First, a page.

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September 9, 2010 | The perfect swing
Must be something about the season, the pending race for the pennant, and ultimately the World Series next month that gets us thinking, and hearing swamp ash against thread and leather. We've used this metaphor many times before in describing what happens with the perfect pick strike, that moment in time when a perfect swing meets material, ball against bat, plectrum against string. It bears repeating.
Bow sustains violin string, breath sustains trumpet phrase, and electronically, a guitar sound can be pushed indefinitely, but we plectrum artists only get one shot to make a clear bell-like sound. Sure, you can argue for tremolo, but you still need a healthy pick stroke to hit that tone out of the park. Many try to make up for a lack of sustain by playing faster. You might as well wobble your index finger over blowing loose lips. You aren't going anywhere unless you start a sound premeditatedly with intent and definition.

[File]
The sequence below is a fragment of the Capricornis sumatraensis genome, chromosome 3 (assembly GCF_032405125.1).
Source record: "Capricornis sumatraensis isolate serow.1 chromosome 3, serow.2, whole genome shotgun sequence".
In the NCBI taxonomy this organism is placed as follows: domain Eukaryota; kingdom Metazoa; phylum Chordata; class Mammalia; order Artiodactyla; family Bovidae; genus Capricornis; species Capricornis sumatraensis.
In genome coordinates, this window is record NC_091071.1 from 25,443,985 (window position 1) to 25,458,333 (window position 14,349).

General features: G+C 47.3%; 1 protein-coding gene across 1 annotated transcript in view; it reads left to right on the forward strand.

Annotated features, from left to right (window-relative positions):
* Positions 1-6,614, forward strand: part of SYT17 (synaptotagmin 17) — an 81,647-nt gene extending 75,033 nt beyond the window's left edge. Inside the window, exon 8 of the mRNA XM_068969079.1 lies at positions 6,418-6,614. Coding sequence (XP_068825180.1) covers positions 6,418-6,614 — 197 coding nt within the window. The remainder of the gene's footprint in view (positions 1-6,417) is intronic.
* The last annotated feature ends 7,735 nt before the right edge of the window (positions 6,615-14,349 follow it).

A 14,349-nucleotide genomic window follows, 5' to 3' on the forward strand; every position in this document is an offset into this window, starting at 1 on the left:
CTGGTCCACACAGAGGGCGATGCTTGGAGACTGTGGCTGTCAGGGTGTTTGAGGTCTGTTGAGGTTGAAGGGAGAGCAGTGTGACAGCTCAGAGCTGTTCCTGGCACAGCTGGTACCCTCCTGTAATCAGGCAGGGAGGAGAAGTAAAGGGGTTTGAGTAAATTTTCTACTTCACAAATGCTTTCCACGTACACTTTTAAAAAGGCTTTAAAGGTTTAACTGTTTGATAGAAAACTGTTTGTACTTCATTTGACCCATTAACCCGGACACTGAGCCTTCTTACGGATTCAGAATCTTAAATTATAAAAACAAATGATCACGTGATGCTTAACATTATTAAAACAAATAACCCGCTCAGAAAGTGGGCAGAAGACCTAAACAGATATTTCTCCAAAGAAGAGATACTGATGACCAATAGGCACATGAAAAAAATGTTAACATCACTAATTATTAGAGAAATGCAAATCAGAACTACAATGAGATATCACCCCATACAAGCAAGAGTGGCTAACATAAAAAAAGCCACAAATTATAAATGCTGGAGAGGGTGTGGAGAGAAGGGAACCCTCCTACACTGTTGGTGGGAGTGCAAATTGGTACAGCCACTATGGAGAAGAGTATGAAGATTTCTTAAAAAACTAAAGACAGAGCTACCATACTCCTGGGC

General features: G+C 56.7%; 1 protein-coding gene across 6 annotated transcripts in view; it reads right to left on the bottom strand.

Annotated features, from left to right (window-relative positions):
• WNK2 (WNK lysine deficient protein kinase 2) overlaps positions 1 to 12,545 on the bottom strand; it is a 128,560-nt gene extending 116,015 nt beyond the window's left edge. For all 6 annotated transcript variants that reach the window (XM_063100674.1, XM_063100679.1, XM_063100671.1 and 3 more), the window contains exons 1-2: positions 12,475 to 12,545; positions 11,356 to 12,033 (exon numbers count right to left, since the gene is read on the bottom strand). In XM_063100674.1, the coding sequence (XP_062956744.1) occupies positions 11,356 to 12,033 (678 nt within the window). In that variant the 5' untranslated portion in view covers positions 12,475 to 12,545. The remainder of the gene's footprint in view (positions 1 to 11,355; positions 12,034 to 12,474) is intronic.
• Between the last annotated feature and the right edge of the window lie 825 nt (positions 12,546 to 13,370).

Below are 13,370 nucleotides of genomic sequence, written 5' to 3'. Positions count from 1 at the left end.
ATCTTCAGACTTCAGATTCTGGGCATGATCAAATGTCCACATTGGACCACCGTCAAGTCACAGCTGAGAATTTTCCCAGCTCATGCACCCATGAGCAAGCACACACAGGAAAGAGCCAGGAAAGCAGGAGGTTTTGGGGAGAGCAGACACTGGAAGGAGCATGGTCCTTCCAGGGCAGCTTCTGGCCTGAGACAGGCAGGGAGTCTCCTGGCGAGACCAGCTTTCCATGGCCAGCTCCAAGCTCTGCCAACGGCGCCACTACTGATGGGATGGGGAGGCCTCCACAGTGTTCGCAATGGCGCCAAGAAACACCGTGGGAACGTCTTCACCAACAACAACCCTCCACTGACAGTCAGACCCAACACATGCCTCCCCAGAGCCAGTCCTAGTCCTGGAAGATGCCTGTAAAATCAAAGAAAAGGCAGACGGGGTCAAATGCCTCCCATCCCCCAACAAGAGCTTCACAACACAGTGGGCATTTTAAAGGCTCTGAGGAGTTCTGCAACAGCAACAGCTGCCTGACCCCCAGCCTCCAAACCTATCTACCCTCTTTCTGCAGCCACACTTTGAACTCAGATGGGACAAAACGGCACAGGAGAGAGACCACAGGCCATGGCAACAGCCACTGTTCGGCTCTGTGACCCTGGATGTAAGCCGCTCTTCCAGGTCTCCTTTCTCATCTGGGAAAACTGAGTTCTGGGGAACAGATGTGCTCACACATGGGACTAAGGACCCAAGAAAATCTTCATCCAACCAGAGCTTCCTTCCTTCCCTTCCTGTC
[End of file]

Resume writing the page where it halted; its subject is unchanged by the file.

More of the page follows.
The only way to master this is to slow everything down. If you can't do it at turtle tempo, you certainly can't at hare. We introduced an exercise not long ago "Wholesome Notes" that took four simple notes to get a crystal clear sound
If you've been playing awhile, don't be afraid to go back and check your attacks and articulations out. Maybe you've been mastering scales and arpeggios, or grinding out a healthy fret finger sustain. Super if you are, but we can't stress enough, none of this means anything if you aren't starting your sound with good tone.
If you don't think you're objective enough, record your sound. Imagine doing a jingle, and you're recording your four whole notes for a Superbowl commercial. Is your audience going to be impressed? Are your notes as full and resonant as they possibly could be? Have you unhinged every vibrating cell in your mandolin you could possibly stimulate? Thrown the sound of the string to the grandstands?
Next, review our exercise "Sweeping for Tone." Note this is also a good step into developing control for tremolo. Finding that magic, illusive intersection between confident pick grip and loose, relaxed hands starts here, too. There simply are no shortcuts.
Print PDF: Sweeping for Tone
The Crack of the Bat
Starting with good tone
The virtues of sustain
Using the picking hand to start Good Tone.
Posted by Ted at September 9, 2010 5:37 AM
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